Mother born in Casablanca, Morocco; father hails from Bucharest, Romania.
Birthplace of their progeny? Israel.
That would be me, which makes me a crossbreed of sorts. While both of my parents are of Jewish extract, they came from such vastly different parts of the world, their union was scorned by some in the faith as an act of intermarriage.
Such were the times.
My mother’s ancestors had fled from Spain to Morocco amid persecution during the Spanish Inquisition. Dad’s family traces to Medieval Germany, with a relocation in the late 1800s to Romania for reasons no one in the family ever figured out. Could have been the pogroms aimed at dispersing Jews at the time, but I’m not sure.
Anyway, their marriage, according to the views of disapproving types, was problematic because Sephardic and Ashkenazi Jews simply weren’t supposed to mix. Their faiths might have been the same but they spoke different languages, ate different foods, chanted prayers differently, celebrated common holidays in different ways and certainly looked nothing alike.
My father was fair-haired, blue-eyed; mom is raven-haired and has brown eyes, though what really set her apart from dad is her olive complexion.
As you might imagine, my parents experienced a measure of prejudice as a result of their decision to marry, though it never approached the biases felt by blacks, Hispanics, Asians and others in this country. But my folks felt discrimination nonetheless, so much so that it was one of the reasons they left Israel and moved our family to America in the late 1960s.
At that point, the civil rights movement in this country was at its height. The ideals of that social upheaval are still elusive to many, though I believe there’s a greater understanding than ever that diversity is something to embrace, that the mingling and mixing of ethic groups and races means we are evolving into a more open-minded and inclusive place.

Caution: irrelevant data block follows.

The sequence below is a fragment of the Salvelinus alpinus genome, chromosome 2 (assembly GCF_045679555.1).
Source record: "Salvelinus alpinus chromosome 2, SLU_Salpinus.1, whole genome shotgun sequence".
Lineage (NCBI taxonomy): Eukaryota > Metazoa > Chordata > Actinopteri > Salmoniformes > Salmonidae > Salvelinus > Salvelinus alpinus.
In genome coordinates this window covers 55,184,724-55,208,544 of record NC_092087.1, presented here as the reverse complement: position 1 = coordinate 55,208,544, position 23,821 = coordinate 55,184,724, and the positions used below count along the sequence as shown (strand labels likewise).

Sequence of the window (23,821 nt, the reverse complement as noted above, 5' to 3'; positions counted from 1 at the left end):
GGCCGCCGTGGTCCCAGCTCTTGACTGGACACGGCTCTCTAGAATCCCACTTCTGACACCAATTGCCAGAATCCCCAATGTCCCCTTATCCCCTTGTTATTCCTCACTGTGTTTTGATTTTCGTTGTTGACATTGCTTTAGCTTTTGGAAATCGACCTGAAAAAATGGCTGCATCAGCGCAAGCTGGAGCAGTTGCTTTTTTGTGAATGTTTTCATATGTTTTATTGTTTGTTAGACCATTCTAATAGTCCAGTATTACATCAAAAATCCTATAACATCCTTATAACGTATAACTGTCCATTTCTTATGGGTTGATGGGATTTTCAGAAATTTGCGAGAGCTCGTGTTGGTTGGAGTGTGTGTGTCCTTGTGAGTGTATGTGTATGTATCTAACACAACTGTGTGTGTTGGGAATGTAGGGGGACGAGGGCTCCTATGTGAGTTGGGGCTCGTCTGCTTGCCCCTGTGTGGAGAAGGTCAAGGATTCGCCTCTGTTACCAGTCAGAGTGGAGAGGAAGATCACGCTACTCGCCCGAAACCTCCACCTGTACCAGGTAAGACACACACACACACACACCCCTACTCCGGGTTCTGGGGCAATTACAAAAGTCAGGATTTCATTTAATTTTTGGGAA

Of course, there are plenty of Americans who still don’t feel this way.
You can get a sense of the lingering suspicion and even hostility by reading the FAQs on the Colorado Springs Diversity Forum’s website:
“Is this some form of social engineering or community manipulation? Shouldn’t a community reach a natural level of diversity without you or someone else trying to influence it?
Are you trying to encourage a tidal wave of gays and lesbians, immigrants, African Americans, Hispanics, etc., to invade our city?
Here’s how the Forum responded to both questions:
“This effort is not about singling out any one identity. It is about creating an inclusive environment for all people.
“We are not trying to recruit anyone to move to our city. We are about creating an inclusive environment where the people who already live here will want to stay.
“… If others are attracted to our environment and want to add to the things going on here, we think that would be a positive step for the health of our community.”
Amendment 2, the anti-gay-rights measure born in the Springs in 1991, created an image of the city as an unwelcoming place.
But I believe it’s an unfair characterization and largely inaccurate, despite some of the questions and challenges that the Forum — and segments of our community — continue to see.
That said, there’s still a lot of progress to be made on this score.
A number of area corporations have lent their support to the Forum. More need to do so, especially our largest employers.
We also need to have more community events of the sort hosted this spring by Vanguard Church. Nearly 500 people attended Vanguard’s panel discussion on homosexuality. Among the panelists: a representative of Focus on the Family.
The economic vitality of this region depends on our ability to change perceptions about our alleged intolerance.
You can help address this on Tuesday, when the Diversity Forum will be giving out its 2010 diversity and inclusion awards to for-profit and nonprofits in the region.
You can read about the winners in next week’s Business Journal, or you can grab an early copy of the paper by attending the awards presentation at a lunch at UCCS sponsored by Adams Bank & Trust, Wal-Mart and the Business Journal.
Colorado Springs is a great place to live, not only because of its physical beauty, but because of the great quality of life it offers. That includes a mix of people, cultures, intellectual and creative resources made possible by our social and cultural diversity.
We need to do more to celebrate our diversity.
If you haven’t made plans to join us at the lunch, please consider attending. You can register at csbj.com, by calling 719-329-5230 or by sending an email to our Tessa Anderson at firstname.lastname@example.org.
I hope to see you there.
Allen Greenberg is the editor of the Colorado Springs Business Journal. He can be reached at 719-329-5206 or email@example.com